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Guidance for de-silting ponds

​What this guidance covers

This guidance is for anyone responsible for de-silting ponds, this could be an owner carrying out work or a contractor working on behalf of someone else and includes all ponds, from smaller domestic garden ponds to larger ponds used for irrigation purposes.

This guidance:

  • can help you to minimise the environmental impact of the activity on the pond and downstream waters
  • provides information about the ecological importance of ponds
  • shows you how to complete a method statement - this is a document identifying issues and providing appropriate steps to protect the pond and any downstream waters
  • raises awareness of the legislative requirements that may apply to you

Ecological importance of ponds

A pond is defined in this guidance as a man-made or natural body of water, which holds water for all or part of the year.  The sizes of a pond can be as small as 1 m2 and reach in excess of 50,000 m2 in area.

Ponds are highly diverse habitats, supporting aquatic and terrestrial life. They provide drinking water, flood protection, a source of food (in the form of insects and plants) and shelter from the surrounding plants and trees.  Ponds support two thirds of all freshwater species. Maintaining ponds is one of the most effective ways to protect freshwater wildlife.  

Wildlife ponds: introduction and management advice

Preparing a method statement 

A method statement is an important written document that you should prepare before de-silting begins in order to plan the work. 

Your method statement should:

  • provide details of the company / individual who will carry out the work and their responsibilities
  • provide the reason for de-silting the pond (for example - what are you trying to achieve?)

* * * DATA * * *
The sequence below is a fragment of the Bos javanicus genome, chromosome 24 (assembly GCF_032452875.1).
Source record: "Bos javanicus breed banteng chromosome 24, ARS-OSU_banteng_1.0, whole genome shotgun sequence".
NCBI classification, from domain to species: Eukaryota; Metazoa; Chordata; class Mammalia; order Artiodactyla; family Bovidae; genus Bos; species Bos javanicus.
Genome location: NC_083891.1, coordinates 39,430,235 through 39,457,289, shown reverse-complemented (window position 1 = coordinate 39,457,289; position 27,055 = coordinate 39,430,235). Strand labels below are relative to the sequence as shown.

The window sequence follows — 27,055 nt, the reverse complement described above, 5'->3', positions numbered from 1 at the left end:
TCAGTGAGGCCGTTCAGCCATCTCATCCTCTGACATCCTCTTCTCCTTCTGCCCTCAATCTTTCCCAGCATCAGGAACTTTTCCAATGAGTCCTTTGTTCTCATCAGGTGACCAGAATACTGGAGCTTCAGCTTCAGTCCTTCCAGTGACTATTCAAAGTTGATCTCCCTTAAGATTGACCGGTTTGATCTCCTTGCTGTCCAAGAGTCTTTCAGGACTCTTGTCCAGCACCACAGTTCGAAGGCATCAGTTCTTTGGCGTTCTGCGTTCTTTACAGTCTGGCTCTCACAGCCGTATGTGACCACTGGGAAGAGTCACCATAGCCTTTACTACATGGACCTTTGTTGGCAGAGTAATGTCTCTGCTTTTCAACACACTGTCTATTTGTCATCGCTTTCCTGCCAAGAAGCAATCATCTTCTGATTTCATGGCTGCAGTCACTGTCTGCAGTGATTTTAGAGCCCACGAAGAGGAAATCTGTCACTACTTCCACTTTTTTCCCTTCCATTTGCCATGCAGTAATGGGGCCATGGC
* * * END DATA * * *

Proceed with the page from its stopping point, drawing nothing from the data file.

• include a description of the activity and how it will be undertaken

When creating your method statement you must also:

  • consider minimising any negative impact on the pond’s ecology, by carrying out the work outside the breeding season for pond species, which is ideally late summer or early autumn (between September and November). If you wish to carry out work outside of this time, contact us, because there may be additional work needed to protect species. There is a statutory responsibility to do this when the species is protected by the Conservation of Wildlife (Jersey) Law 2000
  • be aware of invasive species when de-silting ponds and consider where the silt is disposed of and the potential risks associated with this
  • consider undertaking pre and post monitoring of the ponds species and water quality to show the effect of the de-silting process
  • assess whether the activity has the potential to cause pollution
  • assess how the waste sediment / vegetation will be disposed of
  • calculate how much waste sediment will be generated to help estimate the area required for applying to land and / or the cost of disposal
  • assess the need to analyse the sediment within the pond. If the sediment is to be spread on agricultural or other land, it's important to determine whether chemical analysis of the sediment is required. The analysis will establish the nutrient value of the sediment and show if it's contaminated
  • check if any legislative permissions are required
  • identify and inform any landowners / users of your planned work (for example, those abstracting water for irrigation or drinking water) of the natural water assets downstream

Legal requirements for your method statement

When developing a method statement you'll need to consider the following legal requirements:

​Laws
​Permissions
​Contacts

This Law provides for the control of pollution in Jersey waters.

Silt may appear harmless because it is not directly toxic to aquatic life. It can however cause serious damage if washed down into streams, ponds, reservoirs 

Deposits of silt can:

  • cause problems with flooding
  • reduce the growth of aquatic plants
  • reduce the oxygen content of the water
  • clog the gills of aquatic animals and fish
Ponds which form part of a stream system and those near to a stream (where silt might enter) are considered to be at high risk from silt pollution during pond de-silting.  

Preventing water pollution from occurring should be included within the method statement prior to any work commencing.

Silt pollution can be caused by disturbing a pond or stream banks, removal of vegetation and the movement of plant within or near a stream / pond. 

To minimise the risk of silt pollution occurring, you should use methods that, where possible, do not contaminate surface water. 

These include:

  • for more frequent desilting purposes create a silt trap / settlement pond that can be constructed upstream of the main pond.  This will reduce the quantity of silt entering into the pond in the first place